Metro

Two dead humpback whales wash up in Revere and near Boston Light

A dead whale washed up on Revere Beach Friday morning. Mike Ciarlone (left) and his dog Humphrey Bogart got close for a look.
Suzanne Kreiter/Globe Staff
A dead whale washed up on Revere Beach Friday morning. Mike Ciarlone (left) and his dog Humphrey Bogart got close for a look.

Two dead humpback whales washed up Friday morning, one in Revere and one on Little Brewster Island near Boston Light, officials said.

A dead 25-foot-long humpback whale washed up on Revere Beach before 7:30 a.m., and officials believe it is the same whale that was towed into the ocean exactly one week ago, after it washed up in Cohasset on Sept. 9.

A team of biologists from the New England Aquarium recorded initial observations and measurements of the whale when it first washed up earlier this month, but additional evaluations may not be possible, said Jennifer Goebel, a spokeswoman for NOAA Fisheries.

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“The whale is very decomposed, so we are not planning any more sampling,” she said.

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Tony LaCasse, a spokesman for the New England Aquarium, confirmed that the aquarium team is no longer involved with the whale, as there is no more biological work left to do.

State Police said the juvenile whale would probably be buried on the beach Friday, after the tide recedes.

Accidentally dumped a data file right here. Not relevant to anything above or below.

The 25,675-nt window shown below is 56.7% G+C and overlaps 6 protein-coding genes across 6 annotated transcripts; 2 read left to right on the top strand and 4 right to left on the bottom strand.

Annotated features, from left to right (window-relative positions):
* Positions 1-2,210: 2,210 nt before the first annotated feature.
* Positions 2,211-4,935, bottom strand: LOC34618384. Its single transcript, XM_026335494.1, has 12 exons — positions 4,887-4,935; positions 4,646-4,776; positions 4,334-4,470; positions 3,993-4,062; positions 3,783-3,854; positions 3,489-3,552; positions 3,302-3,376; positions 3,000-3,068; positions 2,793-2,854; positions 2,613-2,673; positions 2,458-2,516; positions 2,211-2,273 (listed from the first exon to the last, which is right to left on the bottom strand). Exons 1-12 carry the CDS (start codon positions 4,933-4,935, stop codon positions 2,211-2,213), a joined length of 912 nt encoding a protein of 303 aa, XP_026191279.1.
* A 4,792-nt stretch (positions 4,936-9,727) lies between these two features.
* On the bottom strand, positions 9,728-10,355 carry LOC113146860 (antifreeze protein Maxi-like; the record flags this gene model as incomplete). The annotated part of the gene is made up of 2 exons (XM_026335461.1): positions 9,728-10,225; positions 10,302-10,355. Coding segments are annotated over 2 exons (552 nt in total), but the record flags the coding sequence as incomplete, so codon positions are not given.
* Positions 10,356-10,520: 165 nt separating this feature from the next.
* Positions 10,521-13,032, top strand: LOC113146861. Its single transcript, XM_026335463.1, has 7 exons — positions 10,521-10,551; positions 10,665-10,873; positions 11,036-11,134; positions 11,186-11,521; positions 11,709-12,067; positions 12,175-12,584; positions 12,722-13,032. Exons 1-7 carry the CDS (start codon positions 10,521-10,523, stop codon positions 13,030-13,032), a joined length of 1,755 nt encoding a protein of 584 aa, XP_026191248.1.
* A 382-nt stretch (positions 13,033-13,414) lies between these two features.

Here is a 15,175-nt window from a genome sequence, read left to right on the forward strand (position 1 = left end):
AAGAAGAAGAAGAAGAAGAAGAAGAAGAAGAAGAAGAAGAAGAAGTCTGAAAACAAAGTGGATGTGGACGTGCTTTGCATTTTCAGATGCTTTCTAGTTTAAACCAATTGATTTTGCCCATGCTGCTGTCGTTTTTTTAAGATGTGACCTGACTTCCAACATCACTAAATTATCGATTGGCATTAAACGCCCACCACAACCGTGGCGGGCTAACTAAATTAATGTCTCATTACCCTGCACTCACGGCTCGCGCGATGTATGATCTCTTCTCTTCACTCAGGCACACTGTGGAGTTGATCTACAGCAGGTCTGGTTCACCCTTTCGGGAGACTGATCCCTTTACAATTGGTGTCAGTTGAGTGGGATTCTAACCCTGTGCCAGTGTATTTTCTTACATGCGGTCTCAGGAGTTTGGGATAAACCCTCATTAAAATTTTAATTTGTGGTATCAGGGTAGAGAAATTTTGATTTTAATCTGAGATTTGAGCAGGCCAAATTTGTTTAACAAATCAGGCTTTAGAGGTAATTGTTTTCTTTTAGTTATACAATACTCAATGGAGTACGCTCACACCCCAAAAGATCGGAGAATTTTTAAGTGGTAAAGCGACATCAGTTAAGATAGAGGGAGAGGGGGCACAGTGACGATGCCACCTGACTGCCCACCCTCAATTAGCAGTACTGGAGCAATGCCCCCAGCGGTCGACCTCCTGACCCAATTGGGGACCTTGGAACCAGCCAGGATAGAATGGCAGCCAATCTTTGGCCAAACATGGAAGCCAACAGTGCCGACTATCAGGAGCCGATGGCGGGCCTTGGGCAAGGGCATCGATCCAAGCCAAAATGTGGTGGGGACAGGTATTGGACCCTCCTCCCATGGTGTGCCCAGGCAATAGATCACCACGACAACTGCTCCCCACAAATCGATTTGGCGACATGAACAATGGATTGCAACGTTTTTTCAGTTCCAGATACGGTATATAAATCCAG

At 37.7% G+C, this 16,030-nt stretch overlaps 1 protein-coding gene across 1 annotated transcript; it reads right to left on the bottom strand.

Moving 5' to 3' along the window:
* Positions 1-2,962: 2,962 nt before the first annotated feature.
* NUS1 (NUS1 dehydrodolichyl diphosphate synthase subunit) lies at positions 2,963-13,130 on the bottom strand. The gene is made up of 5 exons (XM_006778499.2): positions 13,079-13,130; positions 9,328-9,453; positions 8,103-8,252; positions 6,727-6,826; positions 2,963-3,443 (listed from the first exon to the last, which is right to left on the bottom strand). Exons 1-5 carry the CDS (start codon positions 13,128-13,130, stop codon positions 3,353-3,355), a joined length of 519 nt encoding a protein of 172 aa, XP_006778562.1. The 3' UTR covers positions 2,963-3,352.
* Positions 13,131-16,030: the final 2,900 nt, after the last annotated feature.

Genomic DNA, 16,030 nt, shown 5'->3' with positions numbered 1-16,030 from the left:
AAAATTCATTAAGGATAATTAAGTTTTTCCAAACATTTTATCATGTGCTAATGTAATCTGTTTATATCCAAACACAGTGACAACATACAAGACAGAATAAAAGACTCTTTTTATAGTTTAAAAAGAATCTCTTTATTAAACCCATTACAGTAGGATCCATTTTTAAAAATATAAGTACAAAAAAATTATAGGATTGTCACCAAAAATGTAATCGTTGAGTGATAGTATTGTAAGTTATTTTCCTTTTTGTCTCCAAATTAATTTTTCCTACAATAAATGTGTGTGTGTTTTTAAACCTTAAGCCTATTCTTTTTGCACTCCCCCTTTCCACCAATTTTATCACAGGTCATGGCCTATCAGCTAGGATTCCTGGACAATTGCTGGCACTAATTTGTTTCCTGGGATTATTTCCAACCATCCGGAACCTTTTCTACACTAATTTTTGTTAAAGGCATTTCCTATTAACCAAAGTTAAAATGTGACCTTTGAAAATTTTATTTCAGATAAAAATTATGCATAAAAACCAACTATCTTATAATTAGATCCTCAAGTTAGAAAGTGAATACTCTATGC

NOAA Fisheries is working with the state’s Department of Conservation and Recreation, which manages the beach, to find an appropriate way to move the whale, officials said.

In Boston Harbor, a humpback whale washed up near Boston Light on Little Brewster Island. The carcass was caught on a rocky part of the island that was accessible only at low tide, LaCasse said.

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Biologists from the aquarium took measurements of the whale’s carcass and tissue samples on Friday.

The carcass of the whale, a 50-foot-long adult female, was “quite bloated,” and aquarium biologists thought it had been dead for several days, said LaCasse. Its tail was wedged in between rocks, and biologists had a difficult time accessing the carcass in part because surrounding rocks were covered in whale oil, said LaCasse.

“This is a female and it’s a big female,” he said.

From what the scientists could see, there was no evidence of entanglement or open trauma from a possible vessel strike, said LaCasse. Biologists have yet to identify the whale. LaCasse said most of the humpbacks in the area are “quite well-known” to researchers.

The whale had been seen floating near the island Monday, Goebel said.

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Several whale species have been dying at an unusually high rate since at least 2017 as part of three ongoing unusual mortality events. At least five whales have been found dead around the Northeast since Sept. 9. Two dead minke whales were found floating in the waters off Gloucester and Sea Bright, N.J., last week. Another minke whale washed up in Rye, N.H., on Monday.

The National Oceanic and Atmospheric Administration has declared an unusual mortality event for humpback whales along the Atlantic Coast.

Danny McDonald can be reached at daniel.mcdonald@globe.com. Andres Picon can be reached atandres.picon@globe.com.